In our country, everyone is innocent until proven guilty. What is so Nixonian, though, about this moment is that the Trump Administration, and particularly the President, is doing things that imply guilt. Richard Nixon had a bad habit, if you watched him over time, of repeatedly denying things that he had done. His most famous one is, "The American people need to know if their president is a crook—well I’m not a crook."
Well he was a crook! And the fact was that if you watched him long enough, the more defensive he got, the more guilty he was. I’m not suggesting that the psychological makeup of our president now is the same as that of Richard Nixon. But that was the Nixonian way of dealing with difficult questions.
Trump is at least sending off the appearance of being like Nixon. Even if we can’t prove his guilt—there’s no way at the moment—he’s acting as if he’s guilty. And that’s something he really should be aware of.
I think the one other big difference is that Nixon’s team was very strong. Ultimately it couldn’t protect him from himself, but his team stopped a number of very bad ideas, which were criminal, from happening. There’s no sense that Donald Trump’s team is strong enough to prevent him from doing things which are going to hurt him. The timing and manner of the Comey [firing] suggests that Donald Trump listens to no one.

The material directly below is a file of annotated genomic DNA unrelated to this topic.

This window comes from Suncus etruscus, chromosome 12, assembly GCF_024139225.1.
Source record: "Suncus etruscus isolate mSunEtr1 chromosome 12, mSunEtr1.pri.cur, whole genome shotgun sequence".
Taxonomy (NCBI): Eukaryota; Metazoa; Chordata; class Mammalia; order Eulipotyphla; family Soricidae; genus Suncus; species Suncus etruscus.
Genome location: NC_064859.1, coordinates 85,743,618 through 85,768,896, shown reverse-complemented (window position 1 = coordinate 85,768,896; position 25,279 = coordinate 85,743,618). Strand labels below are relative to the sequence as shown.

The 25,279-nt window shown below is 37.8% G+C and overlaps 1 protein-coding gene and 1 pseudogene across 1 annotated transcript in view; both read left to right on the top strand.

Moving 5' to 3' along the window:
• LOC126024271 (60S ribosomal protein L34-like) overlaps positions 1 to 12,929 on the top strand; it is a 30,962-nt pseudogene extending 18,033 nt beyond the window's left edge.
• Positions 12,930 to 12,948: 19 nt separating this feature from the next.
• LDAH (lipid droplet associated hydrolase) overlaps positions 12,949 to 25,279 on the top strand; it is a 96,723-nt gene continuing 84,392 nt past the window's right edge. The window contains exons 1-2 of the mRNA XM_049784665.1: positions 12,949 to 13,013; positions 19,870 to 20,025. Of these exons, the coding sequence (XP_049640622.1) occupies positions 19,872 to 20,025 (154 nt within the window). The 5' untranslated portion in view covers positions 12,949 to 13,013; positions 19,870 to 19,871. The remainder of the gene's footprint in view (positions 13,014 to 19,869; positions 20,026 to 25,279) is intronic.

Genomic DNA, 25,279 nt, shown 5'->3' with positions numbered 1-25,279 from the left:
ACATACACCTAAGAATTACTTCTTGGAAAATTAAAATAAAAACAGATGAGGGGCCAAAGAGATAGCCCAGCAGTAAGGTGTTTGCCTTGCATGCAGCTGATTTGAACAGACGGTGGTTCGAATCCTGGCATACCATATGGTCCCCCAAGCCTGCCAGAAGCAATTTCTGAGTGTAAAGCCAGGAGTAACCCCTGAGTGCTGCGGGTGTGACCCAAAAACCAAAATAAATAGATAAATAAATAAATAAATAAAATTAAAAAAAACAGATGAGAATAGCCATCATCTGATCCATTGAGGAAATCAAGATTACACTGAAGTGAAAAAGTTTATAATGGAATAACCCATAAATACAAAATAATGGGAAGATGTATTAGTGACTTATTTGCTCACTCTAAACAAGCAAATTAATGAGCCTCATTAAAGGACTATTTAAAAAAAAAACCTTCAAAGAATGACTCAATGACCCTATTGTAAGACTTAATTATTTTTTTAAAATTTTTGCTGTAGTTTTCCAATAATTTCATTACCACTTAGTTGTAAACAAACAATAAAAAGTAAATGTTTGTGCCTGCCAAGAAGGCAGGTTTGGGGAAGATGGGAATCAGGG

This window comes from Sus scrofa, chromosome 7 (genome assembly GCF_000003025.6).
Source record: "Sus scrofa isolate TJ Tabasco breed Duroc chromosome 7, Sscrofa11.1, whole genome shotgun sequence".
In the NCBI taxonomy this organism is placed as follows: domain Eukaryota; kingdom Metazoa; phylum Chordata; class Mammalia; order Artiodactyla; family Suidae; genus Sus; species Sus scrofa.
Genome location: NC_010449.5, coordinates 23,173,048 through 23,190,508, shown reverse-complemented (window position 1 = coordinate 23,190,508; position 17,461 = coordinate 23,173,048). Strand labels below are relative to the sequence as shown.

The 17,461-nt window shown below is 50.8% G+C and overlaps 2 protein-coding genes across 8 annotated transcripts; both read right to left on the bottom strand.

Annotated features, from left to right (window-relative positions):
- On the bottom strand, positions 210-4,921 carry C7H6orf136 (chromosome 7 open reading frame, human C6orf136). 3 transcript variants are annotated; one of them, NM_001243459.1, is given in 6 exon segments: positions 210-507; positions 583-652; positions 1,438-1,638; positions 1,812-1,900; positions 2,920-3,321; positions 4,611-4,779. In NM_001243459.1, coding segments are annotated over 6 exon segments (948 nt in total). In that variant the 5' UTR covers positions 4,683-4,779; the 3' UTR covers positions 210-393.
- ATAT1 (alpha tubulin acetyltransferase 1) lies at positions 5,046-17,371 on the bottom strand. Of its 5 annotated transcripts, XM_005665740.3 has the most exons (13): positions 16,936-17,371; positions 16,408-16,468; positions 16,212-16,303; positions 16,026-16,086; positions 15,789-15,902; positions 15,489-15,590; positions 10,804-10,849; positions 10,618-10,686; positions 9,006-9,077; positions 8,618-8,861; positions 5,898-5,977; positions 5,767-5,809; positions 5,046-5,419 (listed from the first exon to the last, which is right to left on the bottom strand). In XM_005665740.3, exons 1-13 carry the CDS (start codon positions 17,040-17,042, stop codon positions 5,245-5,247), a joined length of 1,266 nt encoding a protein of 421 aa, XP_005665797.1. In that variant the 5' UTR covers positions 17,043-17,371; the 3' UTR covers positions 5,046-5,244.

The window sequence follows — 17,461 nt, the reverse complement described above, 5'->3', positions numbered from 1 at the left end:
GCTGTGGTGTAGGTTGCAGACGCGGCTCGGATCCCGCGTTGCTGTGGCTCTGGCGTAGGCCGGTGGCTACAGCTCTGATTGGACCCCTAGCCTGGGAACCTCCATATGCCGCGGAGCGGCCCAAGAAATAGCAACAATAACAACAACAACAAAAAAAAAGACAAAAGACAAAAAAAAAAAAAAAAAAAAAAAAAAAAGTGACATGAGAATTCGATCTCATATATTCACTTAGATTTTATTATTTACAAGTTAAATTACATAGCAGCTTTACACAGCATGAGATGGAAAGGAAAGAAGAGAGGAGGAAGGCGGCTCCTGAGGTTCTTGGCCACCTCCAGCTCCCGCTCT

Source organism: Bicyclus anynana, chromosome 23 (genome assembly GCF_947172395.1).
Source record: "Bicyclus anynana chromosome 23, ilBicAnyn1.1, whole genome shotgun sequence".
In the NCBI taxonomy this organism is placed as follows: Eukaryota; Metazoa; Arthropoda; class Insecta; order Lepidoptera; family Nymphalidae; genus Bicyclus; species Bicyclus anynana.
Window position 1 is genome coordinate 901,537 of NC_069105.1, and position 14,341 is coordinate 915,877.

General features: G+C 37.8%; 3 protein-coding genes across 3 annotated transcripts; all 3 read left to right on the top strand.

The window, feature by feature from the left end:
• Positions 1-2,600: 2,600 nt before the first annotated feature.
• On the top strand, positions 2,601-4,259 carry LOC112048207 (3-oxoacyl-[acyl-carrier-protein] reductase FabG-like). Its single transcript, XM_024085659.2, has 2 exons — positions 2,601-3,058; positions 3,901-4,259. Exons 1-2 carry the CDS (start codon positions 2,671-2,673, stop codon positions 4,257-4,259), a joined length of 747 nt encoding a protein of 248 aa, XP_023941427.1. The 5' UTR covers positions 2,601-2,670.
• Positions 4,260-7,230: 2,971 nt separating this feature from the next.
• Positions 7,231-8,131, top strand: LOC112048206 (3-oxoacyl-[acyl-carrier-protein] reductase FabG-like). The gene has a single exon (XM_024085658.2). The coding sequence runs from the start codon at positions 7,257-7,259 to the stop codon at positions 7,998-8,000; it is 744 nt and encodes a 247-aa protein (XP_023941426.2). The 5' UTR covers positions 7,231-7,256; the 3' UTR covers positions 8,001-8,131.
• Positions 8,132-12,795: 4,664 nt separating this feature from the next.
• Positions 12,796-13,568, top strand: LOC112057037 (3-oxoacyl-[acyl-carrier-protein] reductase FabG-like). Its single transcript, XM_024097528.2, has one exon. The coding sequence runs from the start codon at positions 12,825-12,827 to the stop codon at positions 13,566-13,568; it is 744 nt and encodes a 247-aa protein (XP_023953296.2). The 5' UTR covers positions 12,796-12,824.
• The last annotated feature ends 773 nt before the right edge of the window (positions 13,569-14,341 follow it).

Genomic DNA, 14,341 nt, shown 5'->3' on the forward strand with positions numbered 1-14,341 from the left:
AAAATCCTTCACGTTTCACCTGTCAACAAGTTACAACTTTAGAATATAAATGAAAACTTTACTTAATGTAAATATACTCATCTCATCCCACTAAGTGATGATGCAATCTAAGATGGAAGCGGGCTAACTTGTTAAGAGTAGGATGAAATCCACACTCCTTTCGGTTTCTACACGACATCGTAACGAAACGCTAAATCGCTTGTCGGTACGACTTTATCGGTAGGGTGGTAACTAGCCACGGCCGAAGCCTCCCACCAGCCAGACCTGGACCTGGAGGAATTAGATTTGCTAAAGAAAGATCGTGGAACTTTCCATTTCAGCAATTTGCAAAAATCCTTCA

Although it seems as though, if we’re going to believe the news reports that are out there, that he did get support from some people within his administration, including Attorney General Jeff Sessions.
Well, I would be wary of initial reports like this. And also, there’s going to be a lot of signs of loyalty in the early going. It’s all too fresh, I think, to make historical judgments. What I would be watching in the next few weeks is whether we see resignations from the administration, and secondly whom the FBI selects to replace Comey—that’s going to be extremely important.
The Nixon Administration thought they had found a ringer to replace Archibald Cox. Archibald Cox had been Solicitor General under John F. Kennedy, he was a Harvard professor, he represented the elite that Nixon hated and frankly disliked like Nixon. Archibald Cox tried to be scrupulously nonpartisan—The Nixon team choose a Southern Democract to replace him, Leon Jaworski, assuming that he would be pro-Nixon. They were absolutely wrong. Leon Jaworski chose country over president.
We’ll have to see whom the Trump people select, but the confirmation hearings will tell us a lot, I think, about the future of the FBI Russia hacking investigation. After all, that’s the key here. All the rest of this is atmospherics and theatrics. In the end, what matters most is whether there’s an obstruction of justice, and justice implies the proper investigation of the Russian hacking scandal and any possible American alliance or collusion.
That’s what matters. If there’s anything that happens, from this point on, that suggests the White House is intervening to blunt, weaken, or otherwise stop the Russia investigation, then we know someone, perhaps the President himself, is trying to obstruct justice. Right now we don’t have that evidence, but we have to watch, we have to be very careful, and I hope that Congress will do its job and make sure that the Executive Branch follows whatever leads it has regarding Russia and collusion.